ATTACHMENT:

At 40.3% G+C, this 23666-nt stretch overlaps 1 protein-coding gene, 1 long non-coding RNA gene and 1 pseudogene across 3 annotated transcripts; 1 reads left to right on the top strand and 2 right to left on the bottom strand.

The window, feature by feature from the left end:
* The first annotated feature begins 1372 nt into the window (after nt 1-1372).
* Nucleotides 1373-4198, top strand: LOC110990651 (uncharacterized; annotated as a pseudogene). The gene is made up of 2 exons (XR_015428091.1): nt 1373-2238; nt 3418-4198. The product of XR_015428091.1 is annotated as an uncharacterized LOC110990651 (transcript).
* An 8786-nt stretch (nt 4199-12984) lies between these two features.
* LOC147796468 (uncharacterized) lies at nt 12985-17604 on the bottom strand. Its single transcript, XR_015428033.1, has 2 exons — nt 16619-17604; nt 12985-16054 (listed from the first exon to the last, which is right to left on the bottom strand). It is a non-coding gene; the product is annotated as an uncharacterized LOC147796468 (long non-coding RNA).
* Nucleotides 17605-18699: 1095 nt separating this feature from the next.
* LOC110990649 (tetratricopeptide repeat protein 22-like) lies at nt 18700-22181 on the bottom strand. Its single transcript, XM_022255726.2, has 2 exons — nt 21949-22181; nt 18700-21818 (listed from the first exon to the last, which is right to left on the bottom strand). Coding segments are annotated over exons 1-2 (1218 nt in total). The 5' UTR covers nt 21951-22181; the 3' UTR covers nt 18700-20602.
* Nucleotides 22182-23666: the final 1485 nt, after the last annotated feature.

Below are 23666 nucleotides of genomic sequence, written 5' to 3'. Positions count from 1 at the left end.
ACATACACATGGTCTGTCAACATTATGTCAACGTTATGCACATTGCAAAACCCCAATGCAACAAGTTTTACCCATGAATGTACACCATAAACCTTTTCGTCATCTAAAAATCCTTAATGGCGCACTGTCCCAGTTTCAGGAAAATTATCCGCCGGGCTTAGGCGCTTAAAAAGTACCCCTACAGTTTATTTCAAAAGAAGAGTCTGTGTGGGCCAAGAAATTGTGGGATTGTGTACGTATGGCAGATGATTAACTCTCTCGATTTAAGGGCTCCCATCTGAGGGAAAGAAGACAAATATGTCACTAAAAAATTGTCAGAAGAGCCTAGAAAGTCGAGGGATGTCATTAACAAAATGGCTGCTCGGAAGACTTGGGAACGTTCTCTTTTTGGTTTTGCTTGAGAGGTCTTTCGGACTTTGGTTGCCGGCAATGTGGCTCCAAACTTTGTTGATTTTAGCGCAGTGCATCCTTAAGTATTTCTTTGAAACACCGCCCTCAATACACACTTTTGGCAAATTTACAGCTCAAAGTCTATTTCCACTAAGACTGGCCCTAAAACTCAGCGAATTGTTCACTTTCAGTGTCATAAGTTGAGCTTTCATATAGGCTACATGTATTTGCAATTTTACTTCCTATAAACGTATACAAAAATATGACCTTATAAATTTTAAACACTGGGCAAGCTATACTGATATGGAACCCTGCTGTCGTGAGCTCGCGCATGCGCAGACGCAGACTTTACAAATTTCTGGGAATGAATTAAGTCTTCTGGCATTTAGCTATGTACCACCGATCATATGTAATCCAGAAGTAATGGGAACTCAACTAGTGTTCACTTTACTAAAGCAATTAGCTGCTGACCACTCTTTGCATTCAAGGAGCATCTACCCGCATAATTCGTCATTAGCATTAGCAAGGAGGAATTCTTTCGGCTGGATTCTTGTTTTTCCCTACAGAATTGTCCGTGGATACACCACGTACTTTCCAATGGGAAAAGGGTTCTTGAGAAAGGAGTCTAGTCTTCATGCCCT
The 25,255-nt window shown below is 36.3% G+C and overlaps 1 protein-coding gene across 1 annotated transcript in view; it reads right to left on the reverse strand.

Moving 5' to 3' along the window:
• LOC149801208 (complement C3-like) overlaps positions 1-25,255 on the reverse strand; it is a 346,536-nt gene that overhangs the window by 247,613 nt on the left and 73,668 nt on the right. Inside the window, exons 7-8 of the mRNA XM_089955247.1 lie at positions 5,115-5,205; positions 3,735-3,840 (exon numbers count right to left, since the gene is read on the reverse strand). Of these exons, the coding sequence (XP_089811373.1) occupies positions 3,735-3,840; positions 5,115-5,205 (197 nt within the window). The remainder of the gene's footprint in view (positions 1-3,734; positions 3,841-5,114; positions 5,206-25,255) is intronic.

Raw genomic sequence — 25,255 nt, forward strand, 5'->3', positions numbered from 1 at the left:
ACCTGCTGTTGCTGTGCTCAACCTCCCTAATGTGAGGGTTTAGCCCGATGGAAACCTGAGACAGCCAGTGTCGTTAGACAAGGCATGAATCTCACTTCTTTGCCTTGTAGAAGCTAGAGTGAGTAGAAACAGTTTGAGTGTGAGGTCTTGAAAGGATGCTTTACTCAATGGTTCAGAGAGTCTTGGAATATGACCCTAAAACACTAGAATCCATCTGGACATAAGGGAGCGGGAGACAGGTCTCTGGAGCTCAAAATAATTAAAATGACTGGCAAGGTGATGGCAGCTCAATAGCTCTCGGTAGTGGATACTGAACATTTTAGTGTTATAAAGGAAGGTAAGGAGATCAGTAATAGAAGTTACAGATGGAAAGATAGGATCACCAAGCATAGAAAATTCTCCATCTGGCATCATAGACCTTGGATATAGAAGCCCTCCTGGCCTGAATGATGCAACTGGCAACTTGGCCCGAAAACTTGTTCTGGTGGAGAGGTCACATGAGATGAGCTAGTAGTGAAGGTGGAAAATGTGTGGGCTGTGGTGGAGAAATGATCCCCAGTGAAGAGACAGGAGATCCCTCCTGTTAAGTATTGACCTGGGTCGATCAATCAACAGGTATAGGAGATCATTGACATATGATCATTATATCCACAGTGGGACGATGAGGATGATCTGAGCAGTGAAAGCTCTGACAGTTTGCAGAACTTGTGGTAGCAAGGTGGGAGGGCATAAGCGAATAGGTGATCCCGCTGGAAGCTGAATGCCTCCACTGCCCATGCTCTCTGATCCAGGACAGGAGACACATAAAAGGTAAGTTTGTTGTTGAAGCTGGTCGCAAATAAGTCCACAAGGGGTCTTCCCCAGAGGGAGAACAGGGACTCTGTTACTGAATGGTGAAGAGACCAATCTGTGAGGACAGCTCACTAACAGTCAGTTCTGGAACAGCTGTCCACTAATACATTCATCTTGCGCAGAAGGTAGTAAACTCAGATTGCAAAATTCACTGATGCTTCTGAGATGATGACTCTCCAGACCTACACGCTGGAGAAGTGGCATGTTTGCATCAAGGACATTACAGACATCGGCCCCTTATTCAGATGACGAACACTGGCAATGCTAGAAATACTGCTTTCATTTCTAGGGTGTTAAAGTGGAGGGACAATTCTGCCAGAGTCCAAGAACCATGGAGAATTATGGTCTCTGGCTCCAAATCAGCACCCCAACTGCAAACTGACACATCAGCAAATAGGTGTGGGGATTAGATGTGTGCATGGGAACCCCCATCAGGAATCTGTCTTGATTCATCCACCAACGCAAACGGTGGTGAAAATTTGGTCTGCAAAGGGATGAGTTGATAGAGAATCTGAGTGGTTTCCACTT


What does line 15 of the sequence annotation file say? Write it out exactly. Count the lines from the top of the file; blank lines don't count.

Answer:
Raw genomic sequence — 25,255 nt, forward strand, 5'->3', positions numbered from 1 at the left: